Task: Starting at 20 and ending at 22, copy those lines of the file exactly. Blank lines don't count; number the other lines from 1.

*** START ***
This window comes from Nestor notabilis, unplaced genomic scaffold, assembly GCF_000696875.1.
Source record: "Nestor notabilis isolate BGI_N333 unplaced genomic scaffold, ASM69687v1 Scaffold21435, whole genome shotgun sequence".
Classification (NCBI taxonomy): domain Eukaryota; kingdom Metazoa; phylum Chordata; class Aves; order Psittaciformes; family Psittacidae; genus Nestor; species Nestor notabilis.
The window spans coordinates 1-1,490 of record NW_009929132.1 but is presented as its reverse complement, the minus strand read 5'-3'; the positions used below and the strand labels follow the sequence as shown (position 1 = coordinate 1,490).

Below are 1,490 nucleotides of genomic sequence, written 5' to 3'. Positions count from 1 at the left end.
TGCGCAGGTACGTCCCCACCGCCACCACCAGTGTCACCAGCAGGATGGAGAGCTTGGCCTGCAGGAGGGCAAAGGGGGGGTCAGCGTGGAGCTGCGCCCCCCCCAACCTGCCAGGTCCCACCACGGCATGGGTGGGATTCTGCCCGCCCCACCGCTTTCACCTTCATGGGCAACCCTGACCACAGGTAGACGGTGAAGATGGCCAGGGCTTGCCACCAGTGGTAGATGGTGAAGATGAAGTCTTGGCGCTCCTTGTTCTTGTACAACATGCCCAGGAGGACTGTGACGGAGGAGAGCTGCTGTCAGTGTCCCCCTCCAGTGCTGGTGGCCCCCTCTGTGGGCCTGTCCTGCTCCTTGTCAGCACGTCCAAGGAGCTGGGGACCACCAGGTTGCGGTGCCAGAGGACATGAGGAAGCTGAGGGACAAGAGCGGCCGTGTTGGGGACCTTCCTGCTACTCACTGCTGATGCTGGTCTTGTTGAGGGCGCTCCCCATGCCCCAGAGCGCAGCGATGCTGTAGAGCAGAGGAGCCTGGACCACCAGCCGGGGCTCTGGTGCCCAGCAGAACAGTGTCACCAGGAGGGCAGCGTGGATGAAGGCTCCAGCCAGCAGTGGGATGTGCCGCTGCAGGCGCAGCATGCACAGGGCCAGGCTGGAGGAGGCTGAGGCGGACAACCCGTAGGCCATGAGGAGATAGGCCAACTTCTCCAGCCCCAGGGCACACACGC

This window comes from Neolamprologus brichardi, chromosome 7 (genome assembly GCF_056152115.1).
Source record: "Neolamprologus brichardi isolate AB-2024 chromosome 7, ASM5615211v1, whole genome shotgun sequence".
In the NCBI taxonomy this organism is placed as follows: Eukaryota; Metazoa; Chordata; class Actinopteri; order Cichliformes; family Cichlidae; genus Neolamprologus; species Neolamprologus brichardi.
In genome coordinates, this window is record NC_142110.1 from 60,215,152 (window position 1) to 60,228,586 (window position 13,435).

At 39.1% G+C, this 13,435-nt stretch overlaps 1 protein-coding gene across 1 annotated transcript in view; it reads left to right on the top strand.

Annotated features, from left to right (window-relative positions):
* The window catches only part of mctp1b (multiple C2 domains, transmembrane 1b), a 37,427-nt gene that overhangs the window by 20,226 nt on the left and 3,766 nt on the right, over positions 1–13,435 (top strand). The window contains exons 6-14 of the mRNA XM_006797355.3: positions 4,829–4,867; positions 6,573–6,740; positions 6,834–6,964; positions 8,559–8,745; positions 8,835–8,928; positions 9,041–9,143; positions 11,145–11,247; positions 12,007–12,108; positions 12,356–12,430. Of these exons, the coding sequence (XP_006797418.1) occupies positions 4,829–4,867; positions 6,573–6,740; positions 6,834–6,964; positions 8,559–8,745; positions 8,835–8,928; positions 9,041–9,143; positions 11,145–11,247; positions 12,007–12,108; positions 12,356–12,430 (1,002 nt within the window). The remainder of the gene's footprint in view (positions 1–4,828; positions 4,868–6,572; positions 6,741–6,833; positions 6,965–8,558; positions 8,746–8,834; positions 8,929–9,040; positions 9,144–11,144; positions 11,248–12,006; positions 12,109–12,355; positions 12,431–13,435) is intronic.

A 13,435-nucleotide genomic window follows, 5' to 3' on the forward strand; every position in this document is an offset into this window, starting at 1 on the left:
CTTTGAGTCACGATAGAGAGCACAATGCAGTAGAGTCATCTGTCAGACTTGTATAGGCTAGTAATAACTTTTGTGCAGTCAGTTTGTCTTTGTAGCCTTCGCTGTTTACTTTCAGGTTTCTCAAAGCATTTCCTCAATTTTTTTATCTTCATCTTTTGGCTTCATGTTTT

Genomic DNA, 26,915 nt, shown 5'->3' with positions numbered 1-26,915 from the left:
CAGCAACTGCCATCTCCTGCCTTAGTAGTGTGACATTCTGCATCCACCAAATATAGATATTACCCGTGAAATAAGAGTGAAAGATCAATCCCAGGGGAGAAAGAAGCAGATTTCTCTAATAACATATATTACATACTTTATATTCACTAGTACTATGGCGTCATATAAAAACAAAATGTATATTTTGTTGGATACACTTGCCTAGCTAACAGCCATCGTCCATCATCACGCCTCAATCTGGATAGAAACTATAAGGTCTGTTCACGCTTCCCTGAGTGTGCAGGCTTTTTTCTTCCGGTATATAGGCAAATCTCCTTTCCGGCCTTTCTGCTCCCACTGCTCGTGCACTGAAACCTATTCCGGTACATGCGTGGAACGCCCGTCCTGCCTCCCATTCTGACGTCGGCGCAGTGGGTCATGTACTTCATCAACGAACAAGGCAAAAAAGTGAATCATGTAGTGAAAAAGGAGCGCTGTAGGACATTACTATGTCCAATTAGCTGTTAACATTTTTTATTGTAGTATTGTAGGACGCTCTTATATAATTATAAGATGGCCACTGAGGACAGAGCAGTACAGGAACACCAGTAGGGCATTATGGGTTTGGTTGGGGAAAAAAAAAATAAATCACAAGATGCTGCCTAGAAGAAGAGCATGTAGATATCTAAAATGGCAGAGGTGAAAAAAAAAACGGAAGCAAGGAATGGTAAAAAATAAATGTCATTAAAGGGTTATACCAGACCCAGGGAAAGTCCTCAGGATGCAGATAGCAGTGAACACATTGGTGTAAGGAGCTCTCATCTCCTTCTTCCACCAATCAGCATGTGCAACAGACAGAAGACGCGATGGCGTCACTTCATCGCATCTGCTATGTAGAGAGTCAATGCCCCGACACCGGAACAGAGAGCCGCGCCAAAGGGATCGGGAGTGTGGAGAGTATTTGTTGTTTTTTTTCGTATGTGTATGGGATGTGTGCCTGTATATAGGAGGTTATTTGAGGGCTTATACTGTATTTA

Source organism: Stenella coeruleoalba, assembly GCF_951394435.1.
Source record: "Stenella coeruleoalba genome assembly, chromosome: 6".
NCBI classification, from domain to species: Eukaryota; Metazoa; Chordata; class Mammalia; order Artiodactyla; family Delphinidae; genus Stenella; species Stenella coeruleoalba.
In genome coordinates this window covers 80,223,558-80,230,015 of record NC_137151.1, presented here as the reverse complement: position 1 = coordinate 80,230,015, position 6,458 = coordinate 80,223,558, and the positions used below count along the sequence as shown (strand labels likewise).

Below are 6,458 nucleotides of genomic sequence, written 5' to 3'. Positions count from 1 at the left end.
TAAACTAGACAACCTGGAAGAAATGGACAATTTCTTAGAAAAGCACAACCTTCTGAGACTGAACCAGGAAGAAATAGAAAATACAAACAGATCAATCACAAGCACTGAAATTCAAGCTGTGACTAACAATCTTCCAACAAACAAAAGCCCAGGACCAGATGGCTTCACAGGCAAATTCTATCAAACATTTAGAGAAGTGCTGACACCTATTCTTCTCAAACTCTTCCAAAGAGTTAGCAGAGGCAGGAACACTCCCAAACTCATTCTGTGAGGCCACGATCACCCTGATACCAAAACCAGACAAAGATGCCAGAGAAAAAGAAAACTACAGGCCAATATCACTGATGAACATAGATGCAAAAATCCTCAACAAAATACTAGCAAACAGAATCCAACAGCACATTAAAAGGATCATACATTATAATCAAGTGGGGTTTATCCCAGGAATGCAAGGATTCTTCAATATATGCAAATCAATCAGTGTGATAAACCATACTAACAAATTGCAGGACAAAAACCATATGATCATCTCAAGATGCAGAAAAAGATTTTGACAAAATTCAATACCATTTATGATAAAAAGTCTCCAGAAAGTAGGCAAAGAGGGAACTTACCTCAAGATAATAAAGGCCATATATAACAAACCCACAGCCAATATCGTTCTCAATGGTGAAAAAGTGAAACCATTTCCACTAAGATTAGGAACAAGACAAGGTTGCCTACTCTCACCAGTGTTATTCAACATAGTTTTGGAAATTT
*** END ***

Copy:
NCBI classification, from domain to species: Eukaryota; Metazoa; Chordata; class Mammalia; order Artiodactyla; family Delphinidae; genus Stenella; species Stenella coeruleoalba.
In genome coordinates this window covers 80,223,558-80,230,015 of record NC_137151.1, presented here as the reverse complement: position 1 = coordinate 80,230,015, position 6,458 = coordinate 80,223,558, and the positions used below count along the sequence as shown (strand labels likewise).

Below are 6,458 nucleotides of genomic sequence, written 5' to 3'. Positions count from 1 at the left end.